Several civil society organisations want political parties to disclose donations under R100,000.
Parliament’s portfolio committee on justice and correctional services is currently discussing the Promotion of Access to Information Amendment Bill. This bill will amend the Promotion of Access to Information Act (PAIA).
One of the proposed provisions in the bill would force political parties to publicise the identity of donors and the amounts of money paid by all persons or entities who donate more than R100,000 per financial year.
On Tuesday, when the committee started with hearings on public comment on the bill, the amaBhungane Centre for Investigative Journalism and investment company Allan Gray said the threshold should be lower than R100,000.
“We believe the R100,000 threshold is too high,” said amaBhungane’s advocacy co-ordinator, Karabo Jajuili.
She added it should not be contained in legislation, but in a regulation, saying it would create a concern that donors could split their donations into amounts smaller than R100,000 to go undetected and the bill in its current form does not have any safeguards against this.
Hermanus Wiid of Allan Gray said R100,000 was too high and defeated the purpose of the amendment bill, which was brought on by a ruling of the Constitutional Court.
“We further contend that it is in the best interest of voters that the ultimate donors of funds are identified and disclosed as part of accounting records.”
Wiid said their concern was that people might hide behind shelf companies.
MPs questioned why they believed R100,000 were too high and complained about the “administrative burden” a lower threshold would create for political parties.
“In principle, it should be desirable for political parties to be funded by many smaller donors rather than few big donors,” DA MP James Selfe said.
Other civil society bodies who have made written submissions to the committee, but have not yet presented their submissions, are also concerned about the R100,000 threshold.
My Vote Counts wanted political parties to record all donations.
“This is because the threshold of R100,000 is cumulative. If a person or entity donates R10,000 on 10 occasions within a financial year, this will require disclosure,” read its submission.
Media Monitoring Africa called for safeguards to be introduced to the bill to prevent obfuscation.
“Of particular importance, the bill should address the need for political parties to make disclosures in circumstances where the same person or entity makes multiple donations that in aggregate exceed the threshold,” read its submission.
The ANC’s alliance partner, Cosatu, described the R100,000 threshold as “fundamentally flawed”.
“It undermines the very progressive spirit of the act and provides a loophole so large that it will very likely collapse all the positive anti-corruption objectives of both the [Political Party Funding] Act and the [Promotion of Access to Information] Amendment Bill,” read its submission.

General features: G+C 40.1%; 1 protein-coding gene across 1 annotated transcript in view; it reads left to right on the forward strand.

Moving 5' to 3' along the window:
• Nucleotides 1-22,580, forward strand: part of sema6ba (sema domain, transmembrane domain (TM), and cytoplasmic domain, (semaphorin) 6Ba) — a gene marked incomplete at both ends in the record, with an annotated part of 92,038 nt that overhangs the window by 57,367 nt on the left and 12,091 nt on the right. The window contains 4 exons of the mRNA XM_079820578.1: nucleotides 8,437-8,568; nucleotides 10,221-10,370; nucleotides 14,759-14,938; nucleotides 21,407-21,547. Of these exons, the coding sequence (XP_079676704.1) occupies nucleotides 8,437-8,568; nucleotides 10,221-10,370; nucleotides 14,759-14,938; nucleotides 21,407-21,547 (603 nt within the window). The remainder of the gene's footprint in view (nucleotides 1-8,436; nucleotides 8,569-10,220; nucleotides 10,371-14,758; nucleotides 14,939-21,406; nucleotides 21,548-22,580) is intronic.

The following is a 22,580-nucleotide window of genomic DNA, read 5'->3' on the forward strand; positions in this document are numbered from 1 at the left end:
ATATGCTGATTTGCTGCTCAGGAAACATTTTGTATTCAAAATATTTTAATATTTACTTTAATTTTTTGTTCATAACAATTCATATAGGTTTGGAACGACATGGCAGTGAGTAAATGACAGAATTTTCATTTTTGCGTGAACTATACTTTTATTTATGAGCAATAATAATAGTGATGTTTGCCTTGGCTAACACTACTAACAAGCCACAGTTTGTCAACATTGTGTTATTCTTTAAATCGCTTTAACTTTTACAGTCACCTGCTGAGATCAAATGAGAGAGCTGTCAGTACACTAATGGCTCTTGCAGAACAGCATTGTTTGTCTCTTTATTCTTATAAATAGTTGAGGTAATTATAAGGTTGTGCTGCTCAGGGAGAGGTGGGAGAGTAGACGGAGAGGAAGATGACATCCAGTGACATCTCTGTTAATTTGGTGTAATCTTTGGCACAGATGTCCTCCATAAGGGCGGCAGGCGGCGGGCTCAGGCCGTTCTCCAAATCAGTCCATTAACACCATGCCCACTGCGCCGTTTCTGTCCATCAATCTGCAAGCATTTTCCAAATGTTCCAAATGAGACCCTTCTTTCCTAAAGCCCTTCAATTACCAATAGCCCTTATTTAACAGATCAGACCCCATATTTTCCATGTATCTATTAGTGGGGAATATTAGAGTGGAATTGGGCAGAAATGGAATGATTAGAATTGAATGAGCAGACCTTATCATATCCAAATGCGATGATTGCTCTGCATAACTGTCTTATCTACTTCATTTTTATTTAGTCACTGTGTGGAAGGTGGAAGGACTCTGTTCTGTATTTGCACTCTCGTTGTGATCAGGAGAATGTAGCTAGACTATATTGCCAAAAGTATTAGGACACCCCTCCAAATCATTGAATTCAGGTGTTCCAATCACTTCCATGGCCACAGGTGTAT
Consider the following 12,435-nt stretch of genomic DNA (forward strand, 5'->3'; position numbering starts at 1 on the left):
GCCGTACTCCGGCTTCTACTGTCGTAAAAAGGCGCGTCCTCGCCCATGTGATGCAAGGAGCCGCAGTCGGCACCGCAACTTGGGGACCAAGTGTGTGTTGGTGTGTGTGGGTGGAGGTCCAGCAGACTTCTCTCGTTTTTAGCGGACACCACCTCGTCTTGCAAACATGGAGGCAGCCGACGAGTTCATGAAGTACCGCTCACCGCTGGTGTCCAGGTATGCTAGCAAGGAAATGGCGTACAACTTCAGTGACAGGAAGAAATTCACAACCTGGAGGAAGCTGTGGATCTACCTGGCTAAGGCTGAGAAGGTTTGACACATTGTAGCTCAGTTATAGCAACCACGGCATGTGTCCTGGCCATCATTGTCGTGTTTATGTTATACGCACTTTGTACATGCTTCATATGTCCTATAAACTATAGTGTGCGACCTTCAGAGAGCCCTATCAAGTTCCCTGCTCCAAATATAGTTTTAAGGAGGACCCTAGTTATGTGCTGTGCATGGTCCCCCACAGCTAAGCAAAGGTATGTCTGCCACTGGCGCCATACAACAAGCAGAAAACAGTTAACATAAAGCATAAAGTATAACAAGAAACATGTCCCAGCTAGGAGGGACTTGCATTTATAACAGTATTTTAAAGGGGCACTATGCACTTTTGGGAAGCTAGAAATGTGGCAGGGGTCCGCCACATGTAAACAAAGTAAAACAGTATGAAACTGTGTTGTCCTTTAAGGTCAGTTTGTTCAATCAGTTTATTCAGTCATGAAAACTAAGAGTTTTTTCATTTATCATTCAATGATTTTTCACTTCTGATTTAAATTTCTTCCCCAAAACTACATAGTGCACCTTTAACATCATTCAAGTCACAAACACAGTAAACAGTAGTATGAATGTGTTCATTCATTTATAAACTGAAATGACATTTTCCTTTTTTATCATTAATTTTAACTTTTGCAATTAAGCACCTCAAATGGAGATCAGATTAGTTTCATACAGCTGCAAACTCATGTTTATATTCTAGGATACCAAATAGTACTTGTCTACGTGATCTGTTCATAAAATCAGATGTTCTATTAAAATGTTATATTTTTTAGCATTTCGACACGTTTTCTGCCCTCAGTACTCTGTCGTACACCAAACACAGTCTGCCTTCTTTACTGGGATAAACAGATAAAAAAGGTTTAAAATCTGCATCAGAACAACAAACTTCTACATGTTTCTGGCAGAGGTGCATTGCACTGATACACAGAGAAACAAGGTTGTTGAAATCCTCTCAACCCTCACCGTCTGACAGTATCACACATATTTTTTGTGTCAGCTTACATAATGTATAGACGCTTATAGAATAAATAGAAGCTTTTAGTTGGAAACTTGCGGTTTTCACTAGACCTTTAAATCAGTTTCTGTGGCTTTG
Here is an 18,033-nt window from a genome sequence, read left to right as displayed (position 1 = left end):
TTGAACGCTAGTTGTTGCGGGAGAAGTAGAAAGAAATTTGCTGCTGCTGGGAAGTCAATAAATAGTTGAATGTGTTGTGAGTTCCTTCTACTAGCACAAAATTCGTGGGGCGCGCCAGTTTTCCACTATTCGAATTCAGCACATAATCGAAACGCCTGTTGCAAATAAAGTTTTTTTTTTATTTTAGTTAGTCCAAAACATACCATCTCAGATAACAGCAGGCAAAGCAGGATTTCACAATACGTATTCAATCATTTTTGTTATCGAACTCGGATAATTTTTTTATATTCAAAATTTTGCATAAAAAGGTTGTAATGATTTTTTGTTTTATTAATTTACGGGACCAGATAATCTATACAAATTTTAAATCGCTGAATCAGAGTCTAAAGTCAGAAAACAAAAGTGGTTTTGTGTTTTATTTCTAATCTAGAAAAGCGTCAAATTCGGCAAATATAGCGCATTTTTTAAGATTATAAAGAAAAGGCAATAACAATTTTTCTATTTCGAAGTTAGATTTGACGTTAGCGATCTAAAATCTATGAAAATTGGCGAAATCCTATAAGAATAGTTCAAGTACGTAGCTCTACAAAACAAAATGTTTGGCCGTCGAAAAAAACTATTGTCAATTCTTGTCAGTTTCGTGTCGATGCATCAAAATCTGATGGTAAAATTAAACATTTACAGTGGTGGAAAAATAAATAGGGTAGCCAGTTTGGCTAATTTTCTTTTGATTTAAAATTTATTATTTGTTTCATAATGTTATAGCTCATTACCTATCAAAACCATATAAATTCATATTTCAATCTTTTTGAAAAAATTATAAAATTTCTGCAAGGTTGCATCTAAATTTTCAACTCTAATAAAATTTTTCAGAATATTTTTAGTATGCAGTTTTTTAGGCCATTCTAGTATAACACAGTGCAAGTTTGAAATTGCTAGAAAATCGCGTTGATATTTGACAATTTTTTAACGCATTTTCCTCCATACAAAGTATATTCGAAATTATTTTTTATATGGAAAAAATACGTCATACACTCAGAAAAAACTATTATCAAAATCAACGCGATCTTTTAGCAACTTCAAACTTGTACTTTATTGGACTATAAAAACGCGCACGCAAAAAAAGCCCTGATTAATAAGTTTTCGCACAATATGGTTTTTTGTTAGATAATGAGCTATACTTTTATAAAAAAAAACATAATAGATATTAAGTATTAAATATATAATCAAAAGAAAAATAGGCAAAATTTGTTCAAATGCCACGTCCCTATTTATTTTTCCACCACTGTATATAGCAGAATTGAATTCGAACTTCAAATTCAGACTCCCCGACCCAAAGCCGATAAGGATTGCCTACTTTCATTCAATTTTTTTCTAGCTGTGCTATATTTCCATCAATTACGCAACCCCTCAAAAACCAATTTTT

“It will not take long for those who seek to buy political parties and avoid the glare of public transparency and accountability to simply donate amounts of less than R100 000 to circumvent the act and bill’s anti-corruption provisions. It is shameful that Parliament passed such a glaringly obvious enabling provision to allow corruption and state capture to continue.”
At the hearings of the Electoral Commission of South Africa (IEC) on the regulations for the Political Party Funding Act, the matter of the R100,000 threshold was also a bone of contention between civil society and political parties.
A court application by My Vote Counts brought about the amendment to PAIA.
Last June, the Constitutional Court confirmed a Western Cape High Court ruling that the PAIA was unconstitutional because it did not provide for the disclosure of information about the private funding that political parties receive.
Chief Justice Mogoeng Mogoeng ordered parliament to amend PAIA and “take any other measures it deems appropriate” to provide for this within 18 months.
Hence, the amendment bill.
As it stands, the bill requires political parties to appoint an accounting officer who will have to keep records of the following: the identity of and amounts of money paid by all persons or entities who donate more than R100,000 per financial year; all money lent to the political party; any money paid on behalf of the political party for any expenses incurred by the party; the provision of assets, services or facilities for the use or benefit of a political party whether on commercial terms or not, and any sponsorships provided to the political party, excluding services rendered by volunteers.
Furthermore, the accounting officer will have to make the records available every quarter on the party’s social media platforms, or at least two months before an election.
The records must also be kept for at least five years.
The hearings will continue on Wednesday.